Things are starting to dry out across the island during April, May and June with resplendent flowers and jungle foliage providing a totally tropical backdrop to any hiking or wildlife watching trip.
July is Borneo's festival month with loads of local vacations across the island meaning shops and banks maybe closed so bear this in mind if hoping to secure accommodation on the hoof.
August and September are still relatively dry, especially in the south of the island, but being prepared for a shower or two is definitely the best way forward. Forest fires will also become more prevalent during the dry summer season so please take all due precautions if you suffer from respiratory problems or want to avoid the, often stifling, smog.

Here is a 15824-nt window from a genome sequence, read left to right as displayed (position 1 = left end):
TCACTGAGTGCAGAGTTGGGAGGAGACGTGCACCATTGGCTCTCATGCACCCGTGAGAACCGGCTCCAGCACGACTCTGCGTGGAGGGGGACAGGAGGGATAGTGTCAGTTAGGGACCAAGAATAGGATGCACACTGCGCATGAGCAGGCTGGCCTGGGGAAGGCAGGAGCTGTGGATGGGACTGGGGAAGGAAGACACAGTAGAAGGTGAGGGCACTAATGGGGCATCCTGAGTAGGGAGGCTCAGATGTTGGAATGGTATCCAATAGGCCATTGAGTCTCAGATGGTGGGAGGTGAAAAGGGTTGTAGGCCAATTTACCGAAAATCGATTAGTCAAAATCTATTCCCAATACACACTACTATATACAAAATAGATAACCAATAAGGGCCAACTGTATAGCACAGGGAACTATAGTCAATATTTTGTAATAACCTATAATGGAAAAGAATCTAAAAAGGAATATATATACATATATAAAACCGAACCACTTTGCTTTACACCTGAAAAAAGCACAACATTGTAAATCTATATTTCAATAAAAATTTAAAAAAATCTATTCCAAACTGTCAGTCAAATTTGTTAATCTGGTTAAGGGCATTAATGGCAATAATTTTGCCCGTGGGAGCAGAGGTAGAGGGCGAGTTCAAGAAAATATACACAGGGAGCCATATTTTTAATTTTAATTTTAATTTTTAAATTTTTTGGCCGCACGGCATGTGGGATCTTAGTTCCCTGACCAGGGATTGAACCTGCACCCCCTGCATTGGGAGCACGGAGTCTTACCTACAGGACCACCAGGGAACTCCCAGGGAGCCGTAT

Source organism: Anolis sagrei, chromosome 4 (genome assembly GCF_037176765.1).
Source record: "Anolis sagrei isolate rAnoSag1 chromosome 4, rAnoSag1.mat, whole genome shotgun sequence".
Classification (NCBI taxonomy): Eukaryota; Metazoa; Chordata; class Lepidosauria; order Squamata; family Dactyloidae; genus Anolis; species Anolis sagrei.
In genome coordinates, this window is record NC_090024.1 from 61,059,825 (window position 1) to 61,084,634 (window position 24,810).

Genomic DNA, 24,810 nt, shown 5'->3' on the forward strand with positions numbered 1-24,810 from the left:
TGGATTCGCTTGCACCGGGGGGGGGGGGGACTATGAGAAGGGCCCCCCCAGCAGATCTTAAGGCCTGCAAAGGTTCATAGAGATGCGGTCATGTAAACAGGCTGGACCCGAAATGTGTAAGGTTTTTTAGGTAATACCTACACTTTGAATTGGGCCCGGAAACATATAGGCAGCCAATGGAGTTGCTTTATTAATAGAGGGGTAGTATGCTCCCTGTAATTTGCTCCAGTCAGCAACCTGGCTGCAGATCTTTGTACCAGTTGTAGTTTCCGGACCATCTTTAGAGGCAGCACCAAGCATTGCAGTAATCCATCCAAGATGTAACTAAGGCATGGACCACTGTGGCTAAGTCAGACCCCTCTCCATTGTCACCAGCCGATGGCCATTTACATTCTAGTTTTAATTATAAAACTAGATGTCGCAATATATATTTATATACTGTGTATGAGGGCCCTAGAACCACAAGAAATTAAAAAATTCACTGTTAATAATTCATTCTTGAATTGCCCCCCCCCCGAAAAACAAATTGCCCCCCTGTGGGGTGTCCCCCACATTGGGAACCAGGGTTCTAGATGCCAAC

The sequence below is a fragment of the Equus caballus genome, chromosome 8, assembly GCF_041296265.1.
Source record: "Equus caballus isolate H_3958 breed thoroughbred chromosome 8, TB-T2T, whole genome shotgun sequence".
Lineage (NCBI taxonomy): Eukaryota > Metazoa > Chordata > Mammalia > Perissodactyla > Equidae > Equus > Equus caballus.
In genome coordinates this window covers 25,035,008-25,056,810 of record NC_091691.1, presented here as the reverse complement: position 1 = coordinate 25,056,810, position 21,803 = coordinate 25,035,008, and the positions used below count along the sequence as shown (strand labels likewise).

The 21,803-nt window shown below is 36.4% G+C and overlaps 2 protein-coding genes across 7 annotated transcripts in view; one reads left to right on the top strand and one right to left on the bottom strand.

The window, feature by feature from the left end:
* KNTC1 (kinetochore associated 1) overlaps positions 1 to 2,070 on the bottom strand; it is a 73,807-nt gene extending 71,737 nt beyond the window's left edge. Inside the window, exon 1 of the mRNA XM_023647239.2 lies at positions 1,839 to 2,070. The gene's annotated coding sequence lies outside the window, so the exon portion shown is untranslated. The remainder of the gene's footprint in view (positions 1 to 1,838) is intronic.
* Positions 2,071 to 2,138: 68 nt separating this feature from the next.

October, November and December will see rainfall charts start to creep up again the further north you are but don't let this put you off as there are plenty of rooms available for what is generally considered to be Borneo's low season.
Mount Kinabalu's summit can be off limits at any time of the year due to poor weather conditions so keep your eye on relevant reports or opt for alternatives, such as Laban Rata, where climbing may still be permitted.